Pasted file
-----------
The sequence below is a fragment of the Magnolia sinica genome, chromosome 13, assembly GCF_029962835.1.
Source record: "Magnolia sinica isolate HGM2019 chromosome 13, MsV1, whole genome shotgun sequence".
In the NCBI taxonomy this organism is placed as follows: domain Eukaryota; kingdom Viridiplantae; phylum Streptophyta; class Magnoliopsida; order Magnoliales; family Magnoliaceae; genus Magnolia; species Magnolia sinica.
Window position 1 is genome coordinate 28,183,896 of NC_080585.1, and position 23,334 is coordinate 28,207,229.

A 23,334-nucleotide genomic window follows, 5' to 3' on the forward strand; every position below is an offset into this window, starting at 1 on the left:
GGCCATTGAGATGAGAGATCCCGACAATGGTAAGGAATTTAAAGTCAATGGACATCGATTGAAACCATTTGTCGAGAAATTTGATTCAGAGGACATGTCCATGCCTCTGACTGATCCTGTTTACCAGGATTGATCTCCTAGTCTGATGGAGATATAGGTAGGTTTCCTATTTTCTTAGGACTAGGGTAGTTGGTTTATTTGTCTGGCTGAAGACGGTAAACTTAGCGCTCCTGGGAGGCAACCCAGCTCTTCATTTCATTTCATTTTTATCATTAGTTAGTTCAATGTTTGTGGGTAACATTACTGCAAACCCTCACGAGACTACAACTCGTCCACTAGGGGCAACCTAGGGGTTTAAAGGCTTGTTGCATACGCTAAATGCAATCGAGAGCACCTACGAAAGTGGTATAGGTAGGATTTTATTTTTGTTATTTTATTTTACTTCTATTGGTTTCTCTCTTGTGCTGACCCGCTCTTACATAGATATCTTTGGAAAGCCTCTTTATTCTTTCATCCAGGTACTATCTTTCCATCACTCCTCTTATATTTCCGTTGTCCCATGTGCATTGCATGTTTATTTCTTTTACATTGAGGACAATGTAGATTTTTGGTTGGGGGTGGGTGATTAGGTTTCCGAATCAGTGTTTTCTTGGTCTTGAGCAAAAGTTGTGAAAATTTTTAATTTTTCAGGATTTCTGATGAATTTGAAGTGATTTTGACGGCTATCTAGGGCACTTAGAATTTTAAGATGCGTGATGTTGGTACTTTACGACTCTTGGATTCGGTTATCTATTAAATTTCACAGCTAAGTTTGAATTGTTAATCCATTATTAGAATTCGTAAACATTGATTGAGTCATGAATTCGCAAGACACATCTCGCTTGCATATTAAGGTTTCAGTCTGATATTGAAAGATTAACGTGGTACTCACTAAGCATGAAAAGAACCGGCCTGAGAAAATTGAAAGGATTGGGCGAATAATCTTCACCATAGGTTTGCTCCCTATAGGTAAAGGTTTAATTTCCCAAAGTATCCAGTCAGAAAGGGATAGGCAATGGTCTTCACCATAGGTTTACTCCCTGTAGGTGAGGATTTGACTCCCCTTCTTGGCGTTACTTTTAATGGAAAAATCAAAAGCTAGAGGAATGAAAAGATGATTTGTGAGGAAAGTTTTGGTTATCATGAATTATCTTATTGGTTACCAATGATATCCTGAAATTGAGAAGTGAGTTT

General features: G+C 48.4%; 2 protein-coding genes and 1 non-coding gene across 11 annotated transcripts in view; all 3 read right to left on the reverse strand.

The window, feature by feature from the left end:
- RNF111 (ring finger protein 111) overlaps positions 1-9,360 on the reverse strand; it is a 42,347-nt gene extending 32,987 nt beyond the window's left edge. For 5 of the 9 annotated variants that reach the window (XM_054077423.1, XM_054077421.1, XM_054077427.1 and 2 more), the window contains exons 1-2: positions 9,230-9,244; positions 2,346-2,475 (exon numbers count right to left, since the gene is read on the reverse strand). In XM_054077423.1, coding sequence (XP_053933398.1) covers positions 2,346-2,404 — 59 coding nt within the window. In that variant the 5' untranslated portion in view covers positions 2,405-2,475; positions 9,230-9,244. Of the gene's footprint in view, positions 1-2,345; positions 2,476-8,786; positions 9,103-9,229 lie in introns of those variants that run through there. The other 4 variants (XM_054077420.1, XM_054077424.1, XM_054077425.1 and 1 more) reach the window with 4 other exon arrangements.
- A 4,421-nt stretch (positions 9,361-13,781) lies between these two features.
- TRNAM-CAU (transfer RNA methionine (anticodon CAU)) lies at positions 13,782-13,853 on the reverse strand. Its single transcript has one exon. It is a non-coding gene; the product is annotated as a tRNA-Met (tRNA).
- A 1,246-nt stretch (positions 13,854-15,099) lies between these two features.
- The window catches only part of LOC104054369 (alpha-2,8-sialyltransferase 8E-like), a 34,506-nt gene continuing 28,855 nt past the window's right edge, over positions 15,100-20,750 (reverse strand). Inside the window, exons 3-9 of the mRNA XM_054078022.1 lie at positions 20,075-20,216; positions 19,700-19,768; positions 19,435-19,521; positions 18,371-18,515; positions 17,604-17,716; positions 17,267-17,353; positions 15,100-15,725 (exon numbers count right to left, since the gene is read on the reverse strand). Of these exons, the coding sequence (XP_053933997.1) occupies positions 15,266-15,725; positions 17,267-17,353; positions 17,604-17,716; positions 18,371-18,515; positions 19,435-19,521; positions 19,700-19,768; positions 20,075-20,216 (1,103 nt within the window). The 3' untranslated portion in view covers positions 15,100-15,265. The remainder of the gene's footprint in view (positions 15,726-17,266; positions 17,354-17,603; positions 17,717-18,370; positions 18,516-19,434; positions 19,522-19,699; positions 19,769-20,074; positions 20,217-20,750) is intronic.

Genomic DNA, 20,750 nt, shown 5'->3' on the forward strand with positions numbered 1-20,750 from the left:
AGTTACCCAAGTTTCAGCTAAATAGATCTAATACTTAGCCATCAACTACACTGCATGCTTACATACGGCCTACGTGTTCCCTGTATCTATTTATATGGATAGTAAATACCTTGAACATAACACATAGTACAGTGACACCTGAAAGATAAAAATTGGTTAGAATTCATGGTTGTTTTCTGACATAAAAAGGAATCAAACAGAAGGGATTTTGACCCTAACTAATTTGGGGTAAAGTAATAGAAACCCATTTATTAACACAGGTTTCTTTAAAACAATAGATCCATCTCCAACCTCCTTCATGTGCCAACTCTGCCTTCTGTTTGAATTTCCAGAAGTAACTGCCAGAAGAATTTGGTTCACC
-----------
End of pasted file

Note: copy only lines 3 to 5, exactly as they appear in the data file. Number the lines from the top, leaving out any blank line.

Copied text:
In the NCBI taxonomy this organism is placed as follows: domain Eukaryota; kingdom Viridiplantae; phylum Streptophyta; class Magnoliopsida; order Magnoliales; family Magnoliaceae; genus Magnolia; species Magnolia sinica.
Window position 1 is genome coordinate 28,183,896 of NC_080585.1, and position 23,334 is coordinate 28,207,229.

A 23,334-nucleotide genomic window follows, 5' to 3' on the forward strand; every position below is an offset into this window, starting at 1 on the left: